Right wing avoids talks of secession

Public Policy Polling, known for conducting accurate political surveys, released a survey in September 2010 saying that one out of every five Texas Republicans supported Texas secession from the Union.

Texas Gov. Rick Perry made a secession comment during his campaign for re-election to the office of governor in 2010.

Tea Party assemblies across the state push for less government control and more states’ rights.

Is this poll correct? Was Perry’s statement meant simply as a political ploy in order to gain the support of the Tea Party members he was speaking to? Or is it accurate that 20 percent of Texas Republicans support the idea of secession?

Nancy Boston, Chairperson, Bell County Republican Party

Nancy Boston, Chairperson, Bell County Republican Party

The rumor of Texas secession seems to be floating around, occasionally being picked up by a news source, but largely unreported.

Toby Marie Walker of the Waco Tea Party believes that the country needs to return to its constitutional structure, limiting the federal government’s power over the states.

“We can’t speak for the whole Tea Party movement; however, I will say that the great majority of us believe that the 10th  Amendment and states’ rights are important to uphold,” Walker said. “Congress and the federal government have very limited powers according to the U.S. Constitution, although both the executive branch … and Congress, no matter who is in control, tend to overstep those powers.”

Though states’ rights and the 10th Amendment are extremely important to the Tea Party, that does not necessarily mean secession is on their minds. In fact, Walker thinks few Texans, including Tea Partiers, actually support secession and that the statistics from the poll are far from reality.

“I believe the number of people who support secession is very low. People may joke about it, but I seriously doubt they would want to leave the union.  The vast majority of us love our country, and that includes Texas being part of it,” she said.

Though she has firm views on limited federal government, Walker still appreciates the United States and believes unity across the nation is important.

“I love my country. It wouldn’t be the same without all 50 states. I do not believe we should secede. Yes, states have to exert their rights, and we must get the federal government under control, but walking away from the Union is not the answer,” she said.

Chris Elam, spokesman for the Republican Party of Texas, believes that limited federal government is desirable for all Republicans and that the powers designated to the federal government are clearly outlined in the U.S. Constitution and its amendments.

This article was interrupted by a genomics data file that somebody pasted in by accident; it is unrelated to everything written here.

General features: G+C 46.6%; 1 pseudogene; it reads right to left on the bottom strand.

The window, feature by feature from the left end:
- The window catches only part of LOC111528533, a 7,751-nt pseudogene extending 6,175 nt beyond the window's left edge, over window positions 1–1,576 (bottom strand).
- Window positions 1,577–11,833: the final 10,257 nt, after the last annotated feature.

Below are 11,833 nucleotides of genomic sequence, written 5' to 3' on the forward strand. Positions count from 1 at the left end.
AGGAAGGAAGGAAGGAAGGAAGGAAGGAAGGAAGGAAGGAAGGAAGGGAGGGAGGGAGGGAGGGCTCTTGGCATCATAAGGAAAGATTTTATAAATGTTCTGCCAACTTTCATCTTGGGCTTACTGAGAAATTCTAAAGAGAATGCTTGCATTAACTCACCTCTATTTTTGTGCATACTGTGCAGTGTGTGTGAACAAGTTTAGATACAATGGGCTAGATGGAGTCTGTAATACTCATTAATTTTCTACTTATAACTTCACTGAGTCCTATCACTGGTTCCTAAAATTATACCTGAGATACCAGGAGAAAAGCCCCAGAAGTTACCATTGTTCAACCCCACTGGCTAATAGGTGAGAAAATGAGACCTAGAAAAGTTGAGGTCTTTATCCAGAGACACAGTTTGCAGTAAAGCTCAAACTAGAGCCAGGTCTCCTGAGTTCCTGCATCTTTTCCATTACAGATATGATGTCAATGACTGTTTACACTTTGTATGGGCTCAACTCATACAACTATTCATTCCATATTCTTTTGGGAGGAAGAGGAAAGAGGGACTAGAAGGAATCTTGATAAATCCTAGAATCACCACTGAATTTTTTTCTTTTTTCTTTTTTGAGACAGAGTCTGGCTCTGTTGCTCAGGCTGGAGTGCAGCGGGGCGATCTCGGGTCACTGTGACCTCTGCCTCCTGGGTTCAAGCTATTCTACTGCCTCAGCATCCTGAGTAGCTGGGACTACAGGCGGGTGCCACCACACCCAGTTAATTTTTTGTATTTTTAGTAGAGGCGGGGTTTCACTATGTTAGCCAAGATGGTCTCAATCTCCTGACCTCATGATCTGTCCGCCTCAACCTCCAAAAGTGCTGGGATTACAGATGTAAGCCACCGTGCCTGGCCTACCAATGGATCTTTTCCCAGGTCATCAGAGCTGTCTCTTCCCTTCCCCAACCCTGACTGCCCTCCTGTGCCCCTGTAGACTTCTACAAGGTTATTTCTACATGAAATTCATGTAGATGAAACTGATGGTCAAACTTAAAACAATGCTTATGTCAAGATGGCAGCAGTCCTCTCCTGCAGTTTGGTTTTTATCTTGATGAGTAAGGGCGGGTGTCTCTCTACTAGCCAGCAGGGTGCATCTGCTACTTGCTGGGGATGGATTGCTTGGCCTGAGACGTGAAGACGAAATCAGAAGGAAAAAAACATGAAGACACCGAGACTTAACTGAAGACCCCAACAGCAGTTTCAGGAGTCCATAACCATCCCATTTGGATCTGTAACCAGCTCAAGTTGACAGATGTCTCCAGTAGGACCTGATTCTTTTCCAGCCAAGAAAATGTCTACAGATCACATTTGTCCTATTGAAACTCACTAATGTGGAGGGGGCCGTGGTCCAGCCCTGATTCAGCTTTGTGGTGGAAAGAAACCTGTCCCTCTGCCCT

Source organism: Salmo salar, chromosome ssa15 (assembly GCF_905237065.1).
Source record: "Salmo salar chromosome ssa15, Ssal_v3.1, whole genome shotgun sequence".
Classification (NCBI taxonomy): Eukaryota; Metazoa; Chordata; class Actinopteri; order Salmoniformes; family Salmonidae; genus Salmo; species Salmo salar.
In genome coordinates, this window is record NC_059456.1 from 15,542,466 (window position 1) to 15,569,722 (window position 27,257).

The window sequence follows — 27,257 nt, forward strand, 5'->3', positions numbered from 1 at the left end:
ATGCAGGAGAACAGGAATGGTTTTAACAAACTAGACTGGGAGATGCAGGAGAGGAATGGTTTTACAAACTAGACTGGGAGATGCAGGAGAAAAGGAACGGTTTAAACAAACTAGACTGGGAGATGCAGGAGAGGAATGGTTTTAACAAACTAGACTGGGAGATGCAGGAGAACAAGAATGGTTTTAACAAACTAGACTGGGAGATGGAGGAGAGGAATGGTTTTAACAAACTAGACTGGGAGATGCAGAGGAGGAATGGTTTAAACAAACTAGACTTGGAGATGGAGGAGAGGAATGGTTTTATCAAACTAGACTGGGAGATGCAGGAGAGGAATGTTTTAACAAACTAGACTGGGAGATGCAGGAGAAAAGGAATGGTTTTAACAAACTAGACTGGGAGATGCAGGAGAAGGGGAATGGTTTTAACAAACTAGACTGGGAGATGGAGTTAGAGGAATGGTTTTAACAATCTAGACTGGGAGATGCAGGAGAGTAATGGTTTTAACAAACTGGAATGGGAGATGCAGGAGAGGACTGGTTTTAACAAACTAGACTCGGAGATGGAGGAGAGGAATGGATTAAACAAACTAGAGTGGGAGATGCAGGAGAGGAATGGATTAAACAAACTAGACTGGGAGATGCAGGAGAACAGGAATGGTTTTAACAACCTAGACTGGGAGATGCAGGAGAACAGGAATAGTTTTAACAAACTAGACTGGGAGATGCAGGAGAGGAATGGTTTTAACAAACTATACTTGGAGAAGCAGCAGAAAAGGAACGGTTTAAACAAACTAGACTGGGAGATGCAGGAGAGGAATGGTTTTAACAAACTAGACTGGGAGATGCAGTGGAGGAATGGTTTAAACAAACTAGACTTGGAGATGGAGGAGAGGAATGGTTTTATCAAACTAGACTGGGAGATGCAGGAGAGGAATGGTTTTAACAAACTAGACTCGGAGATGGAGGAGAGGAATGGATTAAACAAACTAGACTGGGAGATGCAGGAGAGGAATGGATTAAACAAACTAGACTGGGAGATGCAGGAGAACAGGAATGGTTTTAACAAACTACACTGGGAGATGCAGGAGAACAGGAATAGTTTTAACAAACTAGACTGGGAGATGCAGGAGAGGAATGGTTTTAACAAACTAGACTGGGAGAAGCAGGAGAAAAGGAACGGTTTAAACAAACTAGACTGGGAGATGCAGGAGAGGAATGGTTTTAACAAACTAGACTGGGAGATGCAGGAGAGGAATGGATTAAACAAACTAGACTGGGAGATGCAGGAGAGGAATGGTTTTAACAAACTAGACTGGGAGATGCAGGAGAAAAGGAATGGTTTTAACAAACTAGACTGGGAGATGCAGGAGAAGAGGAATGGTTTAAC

“We support state sovereignty reserved under the 10th Amendment and oppose mandates beyond the scope of federal authority,” he said. “We oppose and refuse any federal mandates which infringe upon the right to self-government and rights of citizens, businesses and public entities of the State of Texas.”

Elam said that Republicans wish to do away with national government groups that were not initially established in the founding documents of the country.

“We further support abolition of federal agencies involved in activities not originally delegated to the federal government under a strict interpretation of the Constitution,” he said.

Elam thinks that their views on states’ rights, similar to the Tea Party’s, have no direct connection to Texas secession.

“We are all happy to be Texans and happy to be part of the Union,” he said. “We as a party are not advocating secession from the Union.”

Chairperson of the Bell County Republican Party Nancy Boston would like to see government powers returned to their constitutional places, where she says they are clearly explained.

“The states do have rights, and there are certain rights that are specifically spelled out in the Constitution. Sometimes the federal government infringes on rights given to the states,” Boston said.

Boston thinks one way the national government has taken over states’ rights is with the new healthcare plan.

“The Republican Party does believe that the federal government has overstepped by mandating that everyone must buy healthcare,” she said. “There are certain things that the government cannot mandate that individuals buy Obamacare is one of them.”

As far as secession, Boston does not believe taking that course of action would be a wise decision for the state.

“I don’t think that is a viable option. It would not be in the best interest of the U.S. for any state to secede,” she said. 

Though most leaders and activists in the Tea Party and Republican Party do not support Texas secession, some people believe it to be a good idea.

Junior biblical studies major Landon Hebison thinks that Texas could function better on its own than as a part of the Union.

“I support secession because I think it would free us from the massive debt in D.C., and that would enable the government to be far more effective. Also, I think the government in Texas would make decisions more in line with the attitudes and beliefs of the citizens here in Texas,” he said.

Hebison would like for more people’s political opinions to be heard, something he believes could be accomplished if Texas seceded.

He said, “With less people, each person’s voice would have a heavier impact, so the government would be much better suited to meet the people’s needs.”

Boston sees the Public Policy Poll results as reflective of people’s frustration with the way the nation is currently being run.

She said, “I think that it’s a knee-jerk reaction. People are saying ‘Hey, I’m fed up.’ They have done something to show that.”

Author: Brittany Montgomery

Bio info coming soon!

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